Newer Oral Contraceptives May Be Safer for Smokers

Jan. 19, 2000 (Minneapolis) -- Oral contraceptives are known to increase the risk of heart problems for women who smoke. New research at the University of North Carolina at Chapel Hill suggests that not all birth control pills are created equal. The difference might be due in part to the specific type of hormones contained in "the pill." The findings were published in the January issue of the medical journal Obstetrics and Gynecology.

While 22 million U.S. women continue to smoke, those who take oral contraceptives, or birth control pills, run a higher risk of premature death than women who are on the pill but do not smoke. The risks are higher for some women than for others.

"[Women] need to be aware of the implications that newer forms of oral contraceptives have for long-term health," study investigator Patricia Straneva tells WebMD. "[This study] provides evidence that we should consider not only the side effects and concerns about [birth control] types and what might be best for women, but also how oral contraceptives might impact their future health."

Researchers found that older, "second generation" oral contraceptives have a higher content of hormones called androgens. Androgens are steroids, such as testosterone. The newer, "third generation" formulations have a lower androgen content.

Young, healthy female smokers and nonsmokers taking two different types of oral contraceptives were studied while at rest and during mental and physical stress. Among smokers, researchers found that their hearts were pumping less blood, yet there was more tension in the blood vessels resisting blood flow. While these findings were not surprising considering the harmful effects of smoking on the heart, women taking the older version of oral contraceptives had the highest blood pressures and blood vessel tension.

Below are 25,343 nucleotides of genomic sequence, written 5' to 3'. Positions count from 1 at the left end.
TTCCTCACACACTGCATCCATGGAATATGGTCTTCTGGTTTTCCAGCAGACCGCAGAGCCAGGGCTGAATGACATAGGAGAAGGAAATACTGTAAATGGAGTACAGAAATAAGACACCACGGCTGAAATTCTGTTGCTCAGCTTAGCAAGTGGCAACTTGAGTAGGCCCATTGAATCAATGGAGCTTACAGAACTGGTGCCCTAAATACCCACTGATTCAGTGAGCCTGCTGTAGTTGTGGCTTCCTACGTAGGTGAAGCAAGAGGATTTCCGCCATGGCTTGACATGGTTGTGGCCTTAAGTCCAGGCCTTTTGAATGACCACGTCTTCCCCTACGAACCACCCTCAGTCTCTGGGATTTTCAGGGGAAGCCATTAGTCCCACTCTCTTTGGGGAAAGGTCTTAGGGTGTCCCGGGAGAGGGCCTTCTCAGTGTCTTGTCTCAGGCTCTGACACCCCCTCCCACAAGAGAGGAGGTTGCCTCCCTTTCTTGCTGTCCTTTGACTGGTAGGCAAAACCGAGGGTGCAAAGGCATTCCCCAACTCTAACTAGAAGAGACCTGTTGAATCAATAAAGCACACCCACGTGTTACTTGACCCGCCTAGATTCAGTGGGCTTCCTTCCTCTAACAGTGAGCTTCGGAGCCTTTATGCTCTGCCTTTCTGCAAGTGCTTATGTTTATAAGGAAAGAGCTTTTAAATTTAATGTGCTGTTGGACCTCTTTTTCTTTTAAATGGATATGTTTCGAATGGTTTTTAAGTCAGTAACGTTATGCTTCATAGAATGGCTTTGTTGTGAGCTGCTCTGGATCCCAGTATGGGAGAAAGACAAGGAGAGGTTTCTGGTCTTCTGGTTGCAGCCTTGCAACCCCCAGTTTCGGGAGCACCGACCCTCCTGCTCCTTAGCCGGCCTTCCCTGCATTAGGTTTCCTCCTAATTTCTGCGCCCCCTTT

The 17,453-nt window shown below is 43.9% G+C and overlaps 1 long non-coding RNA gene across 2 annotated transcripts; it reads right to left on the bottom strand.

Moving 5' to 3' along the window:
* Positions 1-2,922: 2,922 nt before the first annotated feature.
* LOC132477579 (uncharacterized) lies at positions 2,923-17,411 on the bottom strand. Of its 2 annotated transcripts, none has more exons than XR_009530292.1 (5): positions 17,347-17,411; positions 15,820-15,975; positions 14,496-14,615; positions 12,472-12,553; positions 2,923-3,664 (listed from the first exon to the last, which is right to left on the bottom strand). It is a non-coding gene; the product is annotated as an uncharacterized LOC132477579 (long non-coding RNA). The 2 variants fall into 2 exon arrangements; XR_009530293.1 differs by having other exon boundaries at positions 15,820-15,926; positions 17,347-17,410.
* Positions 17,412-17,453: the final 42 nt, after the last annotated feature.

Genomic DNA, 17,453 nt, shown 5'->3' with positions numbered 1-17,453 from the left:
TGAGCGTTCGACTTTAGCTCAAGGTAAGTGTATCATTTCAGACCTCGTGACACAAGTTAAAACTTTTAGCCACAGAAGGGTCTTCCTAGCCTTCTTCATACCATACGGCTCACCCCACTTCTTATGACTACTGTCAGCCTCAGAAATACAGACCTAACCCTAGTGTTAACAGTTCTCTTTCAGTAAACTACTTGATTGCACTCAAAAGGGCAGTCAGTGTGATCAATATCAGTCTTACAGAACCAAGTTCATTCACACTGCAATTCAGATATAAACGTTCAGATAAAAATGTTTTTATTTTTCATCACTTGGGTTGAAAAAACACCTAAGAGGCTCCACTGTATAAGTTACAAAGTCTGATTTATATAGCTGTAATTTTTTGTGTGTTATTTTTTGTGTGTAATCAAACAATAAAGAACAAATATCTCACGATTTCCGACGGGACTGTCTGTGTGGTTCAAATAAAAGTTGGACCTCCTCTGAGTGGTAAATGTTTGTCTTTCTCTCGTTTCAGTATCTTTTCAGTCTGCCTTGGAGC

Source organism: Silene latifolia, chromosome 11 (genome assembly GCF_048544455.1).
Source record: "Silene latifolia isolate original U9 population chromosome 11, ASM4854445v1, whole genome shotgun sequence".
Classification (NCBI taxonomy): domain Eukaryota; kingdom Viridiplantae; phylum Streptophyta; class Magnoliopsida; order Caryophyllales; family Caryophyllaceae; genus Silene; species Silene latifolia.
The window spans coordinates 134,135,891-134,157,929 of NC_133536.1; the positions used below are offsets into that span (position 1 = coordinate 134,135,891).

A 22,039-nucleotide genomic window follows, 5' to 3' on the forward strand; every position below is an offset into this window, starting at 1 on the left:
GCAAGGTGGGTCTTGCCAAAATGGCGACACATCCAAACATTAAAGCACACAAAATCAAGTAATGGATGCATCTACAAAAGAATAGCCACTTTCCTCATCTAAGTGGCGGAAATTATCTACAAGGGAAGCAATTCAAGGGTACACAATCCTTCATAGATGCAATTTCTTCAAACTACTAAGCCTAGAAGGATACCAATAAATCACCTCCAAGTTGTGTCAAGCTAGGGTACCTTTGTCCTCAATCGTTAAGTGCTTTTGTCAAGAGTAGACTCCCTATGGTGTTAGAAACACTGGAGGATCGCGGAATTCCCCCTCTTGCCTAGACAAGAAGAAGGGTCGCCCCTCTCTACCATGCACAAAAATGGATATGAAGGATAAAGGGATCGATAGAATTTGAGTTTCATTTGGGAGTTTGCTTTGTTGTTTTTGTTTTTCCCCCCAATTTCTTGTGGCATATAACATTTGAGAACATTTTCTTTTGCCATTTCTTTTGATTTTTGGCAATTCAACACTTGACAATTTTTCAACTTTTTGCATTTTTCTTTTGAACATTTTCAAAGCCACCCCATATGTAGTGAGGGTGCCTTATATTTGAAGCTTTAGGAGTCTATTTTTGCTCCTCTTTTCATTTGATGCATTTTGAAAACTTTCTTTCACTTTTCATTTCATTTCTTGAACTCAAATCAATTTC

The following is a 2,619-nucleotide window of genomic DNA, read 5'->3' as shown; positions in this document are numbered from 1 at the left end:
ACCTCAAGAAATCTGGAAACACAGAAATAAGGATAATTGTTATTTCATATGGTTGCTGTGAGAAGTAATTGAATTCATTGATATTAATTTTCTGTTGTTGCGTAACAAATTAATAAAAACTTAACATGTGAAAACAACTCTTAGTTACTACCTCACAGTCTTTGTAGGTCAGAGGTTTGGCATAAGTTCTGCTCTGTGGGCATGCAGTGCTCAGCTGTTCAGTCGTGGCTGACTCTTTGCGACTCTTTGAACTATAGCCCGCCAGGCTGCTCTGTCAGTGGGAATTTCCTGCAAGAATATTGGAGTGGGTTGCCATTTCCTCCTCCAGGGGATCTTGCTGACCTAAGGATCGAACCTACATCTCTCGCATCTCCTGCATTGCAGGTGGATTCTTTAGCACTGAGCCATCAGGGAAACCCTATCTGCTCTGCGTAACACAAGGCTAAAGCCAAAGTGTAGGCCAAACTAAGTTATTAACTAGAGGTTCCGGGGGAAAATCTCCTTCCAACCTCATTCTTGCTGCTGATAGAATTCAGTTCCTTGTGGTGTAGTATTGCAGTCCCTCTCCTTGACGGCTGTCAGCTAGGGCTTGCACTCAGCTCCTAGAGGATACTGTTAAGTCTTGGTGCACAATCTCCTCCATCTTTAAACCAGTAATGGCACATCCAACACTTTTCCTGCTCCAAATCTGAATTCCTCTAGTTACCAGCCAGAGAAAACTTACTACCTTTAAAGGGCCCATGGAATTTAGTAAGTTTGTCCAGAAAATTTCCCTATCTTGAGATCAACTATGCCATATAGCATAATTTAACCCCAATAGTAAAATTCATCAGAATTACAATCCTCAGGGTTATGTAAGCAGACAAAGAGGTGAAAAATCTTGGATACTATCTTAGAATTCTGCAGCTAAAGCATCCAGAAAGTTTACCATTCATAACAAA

"Based on our findings, the type of [hormone] women take should be an important consideration when choosing oral contraceptives, especially among women who continue to smoke," Straneva tells WebMD. "For some women, the newer contraceptives may impart less risk, but that's a choice that ultimately needs to be made between a woman and her doctor."

Straneva says that some physicians continue to prescribe the older forms of oral contraceptives; some do simply because they are comfortable with that choice for their patients.

Straneva cautions that even the newer third-generation oral contraceptives might not be appropriate for all women. She cites one study that suggests these medications might be linked with a higher risk of blood clot formation. Another, more recent investigation, however, indicated that might be true only for women genetically predisposed to clotting. Clearly, more research on newer formulations needs to be done, she says.

The best advice for young women considering oral contraceptives, Straneva says, it to be "an informed consumer. When you're interested in starting an oral contraceptive, educate yourself about what would be best for you. Investigate your options by requesting information from your doctor's office, and go to the library and review women's health guides."

The best advice for smokers, according to Irvin Jones, MD, of the obstetrics-gynecology department at Yale University School of Medicine, is to "quit smoking."